Neighborhood Cohesion and the Prevalence of Obesity in Early Childhood Restricted; Files Only

Le, San Linh (Spring 2018)

Permanent URL: https://etd.library.emory.edu/concern/etds/ff3655303?locale=en
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Abstract

Introduction: In the last forty years, obesity has become a significant concern in the United States. Prevalence of obesity in children rose from 5% in the 1970s to almost 17% in 2012. Research has shown that the neighborhood social environment may be associated with obesity, but few studies have focused on neighborhood cohesion as the primary exposure in relation to obesity in youth. This analysis aims to investigate the association between individual-level neighborhood cohesion, its constructs, and the prevalence of obesity in children while also considering potential interaction with race/ethnicity.

Methods: Data on 1,711 families were taken from the Fragile Families and Child Wellbeing Study, a nationally representative study conducted to collect five waves of data beginning in February 1998. Using only baseline and age five data, linear and logistic regression models were run to examine the association between total neighborhood cohesion (TNC), BMI percentile, and obesity status. Logistic regression models were also run with each of the three neighborhood cohesion constructs – attachment to neighborhood, safety, trust/value (attitude) consensus – as the sole exposure and obesity status as the outcome.

Results: In the linear regression model including race/ethnicity interaction and adjusted for sex, baseline household income, mother marital status, and mother’s BMI, an increase in TNC score was associated with a 0.76 increase in unit of BMI (p<0.05). In the fully adjusted logistic regression model without race/ethnicity interaction, the odds of being obese were 0.85 (95% CI: 0.65, 1.11). Being Hispanic may influence the association between TNC and BMI percentile, but not obesity status. Neighborhoods with higher trust/value (attitude) consensus had lower odds of being obese. 

Conclusions: Youth who live in higher socially cohesive neighborhoods have increased likelihood of having higher BMI percentile but lower odds of being considered obese than those who live in lower socially cohesive neighborhoods. Identifying as Hispanic may have influenced this result. As this is the first study to consider neighborhood cohesion, its constructs, and obesity specifically in youth, future research is needed to better understand the possible pathways and mechanisms in which neighborhood cohesion influences obesity among this population.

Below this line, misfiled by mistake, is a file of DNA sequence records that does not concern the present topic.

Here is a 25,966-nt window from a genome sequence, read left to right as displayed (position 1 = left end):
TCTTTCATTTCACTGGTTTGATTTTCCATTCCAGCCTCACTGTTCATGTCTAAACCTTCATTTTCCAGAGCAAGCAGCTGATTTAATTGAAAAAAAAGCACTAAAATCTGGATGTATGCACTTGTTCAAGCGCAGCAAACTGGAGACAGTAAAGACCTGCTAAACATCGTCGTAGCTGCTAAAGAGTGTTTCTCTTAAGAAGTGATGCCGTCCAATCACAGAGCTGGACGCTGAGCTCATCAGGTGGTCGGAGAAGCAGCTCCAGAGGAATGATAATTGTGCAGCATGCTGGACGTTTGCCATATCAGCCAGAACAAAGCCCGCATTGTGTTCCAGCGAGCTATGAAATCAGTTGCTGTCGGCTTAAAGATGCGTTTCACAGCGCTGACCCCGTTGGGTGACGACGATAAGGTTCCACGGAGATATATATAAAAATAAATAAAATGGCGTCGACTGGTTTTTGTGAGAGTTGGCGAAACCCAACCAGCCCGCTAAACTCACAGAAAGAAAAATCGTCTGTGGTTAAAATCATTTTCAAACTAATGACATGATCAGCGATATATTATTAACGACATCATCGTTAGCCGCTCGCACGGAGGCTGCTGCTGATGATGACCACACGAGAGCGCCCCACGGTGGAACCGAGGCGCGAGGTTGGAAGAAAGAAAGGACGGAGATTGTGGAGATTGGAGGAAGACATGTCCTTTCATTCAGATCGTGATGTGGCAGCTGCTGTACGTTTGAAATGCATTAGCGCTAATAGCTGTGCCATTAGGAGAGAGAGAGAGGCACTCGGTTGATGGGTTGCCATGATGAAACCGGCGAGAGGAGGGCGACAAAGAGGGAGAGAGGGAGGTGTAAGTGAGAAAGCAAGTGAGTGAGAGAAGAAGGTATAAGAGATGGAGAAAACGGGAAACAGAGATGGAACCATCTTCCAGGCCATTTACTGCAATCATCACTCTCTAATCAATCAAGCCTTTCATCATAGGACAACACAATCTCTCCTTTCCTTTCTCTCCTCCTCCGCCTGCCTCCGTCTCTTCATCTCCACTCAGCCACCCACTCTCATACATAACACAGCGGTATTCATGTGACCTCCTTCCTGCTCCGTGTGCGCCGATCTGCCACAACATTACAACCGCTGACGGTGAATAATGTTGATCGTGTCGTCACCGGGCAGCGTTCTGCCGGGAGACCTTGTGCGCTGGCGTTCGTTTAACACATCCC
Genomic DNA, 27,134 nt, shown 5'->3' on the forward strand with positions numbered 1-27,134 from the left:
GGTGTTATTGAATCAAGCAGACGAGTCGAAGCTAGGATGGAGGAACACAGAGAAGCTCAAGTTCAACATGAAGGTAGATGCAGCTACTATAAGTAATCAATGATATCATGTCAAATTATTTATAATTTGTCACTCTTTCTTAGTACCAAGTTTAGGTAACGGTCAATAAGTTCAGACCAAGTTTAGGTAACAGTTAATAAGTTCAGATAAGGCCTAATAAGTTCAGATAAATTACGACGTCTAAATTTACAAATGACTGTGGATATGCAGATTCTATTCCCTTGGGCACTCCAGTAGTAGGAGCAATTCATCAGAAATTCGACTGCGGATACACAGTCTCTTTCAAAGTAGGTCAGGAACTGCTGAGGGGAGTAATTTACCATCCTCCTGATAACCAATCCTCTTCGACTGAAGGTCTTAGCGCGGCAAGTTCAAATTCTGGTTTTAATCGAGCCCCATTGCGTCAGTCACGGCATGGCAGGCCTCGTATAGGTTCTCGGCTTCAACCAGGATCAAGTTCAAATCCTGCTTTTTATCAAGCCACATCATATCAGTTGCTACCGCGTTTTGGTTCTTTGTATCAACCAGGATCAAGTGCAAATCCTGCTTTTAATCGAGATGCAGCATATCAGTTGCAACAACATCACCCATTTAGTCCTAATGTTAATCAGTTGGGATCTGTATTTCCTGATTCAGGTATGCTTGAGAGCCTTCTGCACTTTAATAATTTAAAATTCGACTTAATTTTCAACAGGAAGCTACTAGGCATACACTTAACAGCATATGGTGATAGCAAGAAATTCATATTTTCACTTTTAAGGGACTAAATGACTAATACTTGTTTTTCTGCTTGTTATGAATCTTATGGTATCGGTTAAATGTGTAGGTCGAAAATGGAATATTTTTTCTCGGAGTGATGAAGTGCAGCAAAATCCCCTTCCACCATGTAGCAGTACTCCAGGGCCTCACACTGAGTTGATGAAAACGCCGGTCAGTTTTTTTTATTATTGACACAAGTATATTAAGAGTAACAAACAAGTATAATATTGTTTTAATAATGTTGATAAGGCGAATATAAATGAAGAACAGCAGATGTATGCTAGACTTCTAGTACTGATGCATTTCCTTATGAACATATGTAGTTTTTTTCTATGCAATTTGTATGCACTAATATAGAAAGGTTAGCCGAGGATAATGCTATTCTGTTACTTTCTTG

Table of Contents

I. Chapter 1: Background/Literature Review.................................................1

Obesity Overview................................................................................1

Neighborhood Environments...............................................................2

Neighborhood Social Environment......................................................3

Neighborhood Cohesion......................................................................4

Interaction Between Race/Ethnicity and Neighborhood Cohesion......6

Neighborhood Cohesion Constructs....................................................7

Literature Summary & Overview of Analysis.....................................8

 

II. Chapter 2: Manuscript........................................................................10

Abstract..........................................................................................10

Introduction.....................................................................................11

Methods..........................................................................................14

Results............................................................................................25

Discussion.......................................................................................31

Limitations......................................................................................39

Strengths........................................................................................40

References......................................................................................42

Tables.............................................................................................50

 

III: Summary, Public Health Implications, Possible Future Directions.............68

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